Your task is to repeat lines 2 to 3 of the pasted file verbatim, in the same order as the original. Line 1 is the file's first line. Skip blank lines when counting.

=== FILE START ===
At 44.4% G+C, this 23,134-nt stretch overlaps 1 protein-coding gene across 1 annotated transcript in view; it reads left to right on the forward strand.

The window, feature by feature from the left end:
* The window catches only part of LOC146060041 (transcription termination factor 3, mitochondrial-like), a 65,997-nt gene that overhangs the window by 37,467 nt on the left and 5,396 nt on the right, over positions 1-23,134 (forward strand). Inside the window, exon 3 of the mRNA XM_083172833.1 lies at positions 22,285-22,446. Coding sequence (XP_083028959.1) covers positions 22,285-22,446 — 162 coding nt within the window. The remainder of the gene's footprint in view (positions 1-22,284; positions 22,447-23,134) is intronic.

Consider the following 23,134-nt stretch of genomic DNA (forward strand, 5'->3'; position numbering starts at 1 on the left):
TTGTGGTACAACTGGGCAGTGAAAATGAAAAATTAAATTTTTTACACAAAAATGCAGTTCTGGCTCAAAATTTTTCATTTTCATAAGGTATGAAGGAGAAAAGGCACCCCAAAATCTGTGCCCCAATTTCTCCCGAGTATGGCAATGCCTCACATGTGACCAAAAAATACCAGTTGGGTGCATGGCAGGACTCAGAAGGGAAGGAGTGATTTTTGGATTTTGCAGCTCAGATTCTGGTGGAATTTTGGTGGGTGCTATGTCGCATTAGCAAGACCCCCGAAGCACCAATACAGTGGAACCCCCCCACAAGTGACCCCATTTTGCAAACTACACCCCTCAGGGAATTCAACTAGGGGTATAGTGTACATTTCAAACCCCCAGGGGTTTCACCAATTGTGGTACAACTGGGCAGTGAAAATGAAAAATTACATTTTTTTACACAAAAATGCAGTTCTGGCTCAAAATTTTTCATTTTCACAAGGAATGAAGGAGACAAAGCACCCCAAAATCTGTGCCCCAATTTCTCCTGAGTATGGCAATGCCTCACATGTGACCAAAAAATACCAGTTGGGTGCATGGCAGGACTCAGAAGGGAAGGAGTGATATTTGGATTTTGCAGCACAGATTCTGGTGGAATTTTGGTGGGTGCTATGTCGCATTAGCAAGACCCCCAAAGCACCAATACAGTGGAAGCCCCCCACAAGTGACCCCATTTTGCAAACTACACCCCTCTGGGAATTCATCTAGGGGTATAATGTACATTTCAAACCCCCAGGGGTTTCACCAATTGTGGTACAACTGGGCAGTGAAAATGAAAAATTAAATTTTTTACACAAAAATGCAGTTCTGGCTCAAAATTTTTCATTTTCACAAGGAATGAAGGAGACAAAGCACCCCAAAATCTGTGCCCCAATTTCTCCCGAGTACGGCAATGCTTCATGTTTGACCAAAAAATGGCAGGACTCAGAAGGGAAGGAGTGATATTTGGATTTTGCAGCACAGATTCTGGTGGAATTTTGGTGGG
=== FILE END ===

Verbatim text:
The window, feature by feature from the left end:
* The window catches only part of LOC146060041 (transcription termination factor 3, mitochondrial-like), a 65,997-nt gene that overhangs the window by 37,467 nt on the left and 5,396 nt on the right, over positions 1-23,134 (forward strand). Inside the window, exon 3 of the mRNA XM_083172833.1 lies at positions 22,285-22,446. Coding sequence (XP_083028959.1) covers positions 22,285-22,446 — 162 coding nt within the window. The remainder of the gene's footprint in view (positions 1-22,284; positions 22,447-23,134) is intronic.